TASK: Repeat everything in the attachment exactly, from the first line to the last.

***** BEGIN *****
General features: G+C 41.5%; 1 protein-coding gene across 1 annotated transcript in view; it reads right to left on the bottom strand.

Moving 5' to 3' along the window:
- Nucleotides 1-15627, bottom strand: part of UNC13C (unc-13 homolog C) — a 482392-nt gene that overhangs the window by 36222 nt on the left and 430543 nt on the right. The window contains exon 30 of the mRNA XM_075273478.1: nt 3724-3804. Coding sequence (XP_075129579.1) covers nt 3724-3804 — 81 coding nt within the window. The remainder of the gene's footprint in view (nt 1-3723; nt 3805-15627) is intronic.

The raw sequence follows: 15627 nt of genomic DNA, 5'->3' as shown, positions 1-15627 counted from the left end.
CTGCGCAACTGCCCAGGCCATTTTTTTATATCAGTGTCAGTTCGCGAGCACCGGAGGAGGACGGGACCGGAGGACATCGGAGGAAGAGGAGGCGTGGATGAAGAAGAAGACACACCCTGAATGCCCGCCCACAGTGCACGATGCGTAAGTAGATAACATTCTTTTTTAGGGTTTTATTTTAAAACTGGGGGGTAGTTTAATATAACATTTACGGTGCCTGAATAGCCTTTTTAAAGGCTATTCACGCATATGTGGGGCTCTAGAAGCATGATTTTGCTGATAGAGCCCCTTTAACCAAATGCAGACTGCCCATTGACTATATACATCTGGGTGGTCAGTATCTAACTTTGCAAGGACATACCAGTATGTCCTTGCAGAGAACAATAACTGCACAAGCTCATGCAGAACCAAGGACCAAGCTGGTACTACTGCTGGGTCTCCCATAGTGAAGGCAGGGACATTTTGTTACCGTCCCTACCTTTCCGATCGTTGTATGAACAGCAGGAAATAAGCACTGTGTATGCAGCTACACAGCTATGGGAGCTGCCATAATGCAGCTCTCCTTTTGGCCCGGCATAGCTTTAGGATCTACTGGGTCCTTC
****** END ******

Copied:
General features: G+C 41.5%; 1 protein-coding gene across 1 annotated transcript in view; it reads right to left on the bottom strand.

Moving 5' to 3' along the window:
- Nucleotides 1-15627, bottom strand: part of UNC13C (unc-13 homolog C) — a 482392-nt gene that overhangs the window by 36222 nt on the left and 430543 nt on the right. The window contains exon 30 of the mRNA XM_075273478.1: nt 3724-3804. Coding sequence (XP_075129579.1) covers nt 3724-3804 — 81 coding nt within the window. The remainder of the gene's footprint in view (nt 1-3723; nt 3805-15627) is intronic.

The raw sequence follows: 15627 nt of genomic DNA, 5'->3' as shown, positions 1-15627 counted from the left end.
CTGCGCAACTGCCCAGGCCATTTTTTTATATCAGTGTCAGTTCGCGAGCACCGGAGGAGGACGGGACCGGAGGACATCGGAGGAAGAGGAGGCGTGGATGAAGAAGAAGACACACCCTGAATGCCCGCCCACAGTGCACGATGCGTAAGTAGATAACATTCTTTTTTAGGGTTTTATTTTAAAACTGGGGGGTAGTTTAATATAACATTTACGGTGCCTGAATAGCCTTTTTAAAGGCTATTCACGCATATGTGGGGCTCTAGAAGCATGATTTTGCTGATAGAGCCCCTTTAACCAAATGCAGACTGCCCATTGACTATATACATCTGGGTGGTCAGTATCTAACTTTGCAAGGACATACCAGTATGTCCTTGCAGAGAACAATAACTGCACAAGCTCATGCAGAACCAAGGACCAAGCTGGTACTACTGCTGGGTCTCCCATAGTGAAGGCAGGGACATTTTGTTACCGTCCCTACCTTTCCGATCGTTGTATGAACAGCAGGAAATAAGCACTGTGTATGCAGCTACACAGCTATGGGAGCTGCCATAATGCAGCTCTCCTTTTGGCCCGGCATAGCTTTAGGATCTACTGGGTCCTTC